The Expansive Realm of Islam

A Prophet and His World
 The Arabian Peninsula was a crossroads of trade
between the Indian Ocean and Mediterranean Basin.
 Meant that any religious ideas developed there would
spread quickly to the rest of the world.
A Prophet and His World
 Muhammad and His Message
 Muhammad – Born into an important merchant family
around 570 CE.
 Became successful Merchant interacting with Jews and
Arab converts frequently.
 610 CE Muhammad had a spiritual transformation that
caused him to reject polytheism and affirm his faith in
one god who he called ALLAH.
Said Allah would reward the righteous and punish the wicked.
Said he received instructions from the archangel Gabriel tell
instructing him to spread his faith to others.
A Prophet and His World
 650s – Revelations of Muhammad had been received
and voiced and written down by his followers.
 They were compiled in
 The Quran – Compilation of Muhammad’s teachings
which reveal a powerful, poetic message of faith and
understanding of Allah’s wishes for the world.
Authoritative foundation for Muslim doctrine and social
 Hadith – Muhammad’s own sayings
 Sharia – Islamic Law
 Combined to help people better understand the Muslim faith.
A Prophet and His World
 Muhammad’s Migration to Medina
 Mecca elite became nervous when Muhammad began
preaching against excessive wealth and polytheism, and
preaching in favor of service to the poor and charity.
 Forced out of Mecca with his followers (the umma) to
Medina in 622 CE which marked the beginning of the
Islamic calendar.
 As his community increased, Muhammad began to be
recognized as the final prophet.
He recognized Jesus as a prophet and acknowledged the
Jewish Yahweh and Christian God as the same god as Allah!
Islam in Arabia
 630 CE – Followers of Islam attacked and conquered
Mecca and forced inhabitants to adopt Islam.
 Built Mosques
 Established the Five Pillars of Islam
 Acknowledgement that there is one god (Allah) and
Muhammad is his prophet.
Necessity of praying to Allah daily while facing Mecca
Observation of a month of prayer and fasting during
Almsgiving to the poor and destitute
Pilgrimage to Mecca
Islam in Arabia
 Jihad
 Some later followers of Islam took this on as an
additional sign of faithfulness.
 Jihad means “struggle” and is usually interpreted as a
personal spiritual and moral fight against evil and
 Sometimes extended into physical war (Modern
The Expansion of Islam
 Caliph – Deputies of Islam that follow Muhammad
after he died and served as the leaders of Islam.
 Expanded beyond Arabia into Byzantine and Persian
Empires and eventually into India, North Africa, and
Iran and Iraq.
The Expansion of Islam
 The Abbasid Dynasty
 Dynasty that took control of the caliphate and ruled
Islam from headquarters in Baghdad.
 Like the Persian, Roman, and Han empires they had an
excellent road system that allow for effective
communication and administration
 Fell to the Mongols in 1258 CE
Economy and Society of the Early
Islamic World
 Economy
 New crops grown throughout the region using new
Crop rotation, fertilization, and irrigation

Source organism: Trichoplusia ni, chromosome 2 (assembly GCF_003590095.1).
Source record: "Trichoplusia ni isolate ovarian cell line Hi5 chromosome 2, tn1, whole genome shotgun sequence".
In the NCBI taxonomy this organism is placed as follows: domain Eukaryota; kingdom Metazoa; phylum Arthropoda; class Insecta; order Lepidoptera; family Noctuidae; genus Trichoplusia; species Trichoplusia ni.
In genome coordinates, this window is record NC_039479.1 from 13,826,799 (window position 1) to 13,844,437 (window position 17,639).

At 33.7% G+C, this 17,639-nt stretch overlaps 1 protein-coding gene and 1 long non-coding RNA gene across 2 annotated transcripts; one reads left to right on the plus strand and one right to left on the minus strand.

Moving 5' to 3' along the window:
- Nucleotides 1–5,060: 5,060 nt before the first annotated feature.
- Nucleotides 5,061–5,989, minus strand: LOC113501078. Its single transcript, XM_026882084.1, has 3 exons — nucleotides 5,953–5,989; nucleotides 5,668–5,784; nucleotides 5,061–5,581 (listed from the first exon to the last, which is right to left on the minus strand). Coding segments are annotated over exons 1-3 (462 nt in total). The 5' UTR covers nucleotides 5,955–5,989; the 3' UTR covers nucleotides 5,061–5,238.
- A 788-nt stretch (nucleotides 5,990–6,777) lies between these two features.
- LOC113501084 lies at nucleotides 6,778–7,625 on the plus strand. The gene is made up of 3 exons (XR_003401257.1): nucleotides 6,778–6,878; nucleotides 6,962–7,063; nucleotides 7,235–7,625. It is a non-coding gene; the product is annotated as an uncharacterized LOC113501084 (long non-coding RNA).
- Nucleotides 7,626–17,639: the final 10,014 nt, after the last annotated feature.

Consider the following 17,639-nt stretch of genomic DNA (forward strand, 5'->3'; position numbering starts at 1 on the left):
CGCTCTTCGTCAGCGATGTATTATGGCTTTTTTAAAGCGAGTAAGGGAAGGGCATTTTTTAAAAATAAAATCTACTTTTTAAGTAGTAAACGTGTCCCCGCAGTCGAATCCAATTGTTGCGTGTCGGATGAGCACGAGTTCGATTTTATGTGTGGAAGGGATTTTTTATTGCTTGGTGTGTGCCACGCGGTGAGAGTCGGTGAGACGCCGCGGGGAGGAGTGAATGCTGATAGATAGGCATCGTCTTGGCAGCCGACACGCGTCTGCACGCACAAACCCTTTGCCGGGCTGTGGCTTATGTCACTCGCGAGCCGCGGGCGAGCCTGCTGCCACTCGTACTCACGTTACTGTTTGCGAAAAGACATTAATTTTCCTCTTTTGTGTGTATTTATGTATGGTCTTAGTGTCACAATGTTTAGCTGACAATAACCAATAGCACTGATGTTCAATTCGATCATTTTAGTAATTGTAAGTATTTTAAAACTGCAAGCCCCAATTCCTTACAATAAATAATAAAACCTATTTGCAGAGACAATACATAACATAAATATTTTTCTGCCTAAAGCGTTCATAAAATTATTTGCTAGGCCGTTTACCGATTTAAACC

Rice, sugarcane, wheat, vegetables (spinach, artichokes,
Increased food supplies lead to increased Urban growth.
 Lead to textile industries
 Paper production!
 Leads to increase in written materials and education
 The formation of a Hemispheric Trading Zone
 Innovations in road construction and maritime travel
aided Islam economy
Used Triangular sail to travel quickly across the
Complex banking system allowed for long-distance trade.
 Use of loans and checks.
Economy and Society
 The Changing Status of Women
 Women had some Freedoms
Inherit property, divorce husbands, engage in business
 However they were still subordinate to men.
 Male family members in charge of women’s social and sexual
 Men could have as many as 4 wives
 Veiling of Women and household seclusion
 Comes from Mesopotamian and Persian traditions
 As Islam spread to other regions it picked up more patriarchal
traditions and different interpretations of the Quran which
lead to more restrictions in women’s rights.
Islamic Values and Cultural
 The Arabic language holds a privileged position as the
only true language of the Quran.
 Nevertheless, as Muslim missionaries spread the word
of Islam through the teachings of the Quran.
 They allowed many pre-Islamic traditions to be retained
by the affected cultures.
The Formation of an Islamic
Cultural Tradition
 Sharia – Body of civil and criminal law in Islam
 Madrassas – Schools that promoted unity in education
and understanding of Muslim law and theology.
 As Islam spread to other regions many of those regions
maintained hold of own cultural traditions and
blended them with Muslim traditions.
Islamic Values and Cultural
 Islam and Cultural Traditions of Persia, India, and
 Just as these cultures adopted Muslim ideas, so too did
the Muslims adopt the ideas of these cultures.
India - Algebra, trigonometry, and geometry were developed
by Muslims using Hindi numerals.
Greece – Medicine and science based on Greek study of
anatomy and physiology.
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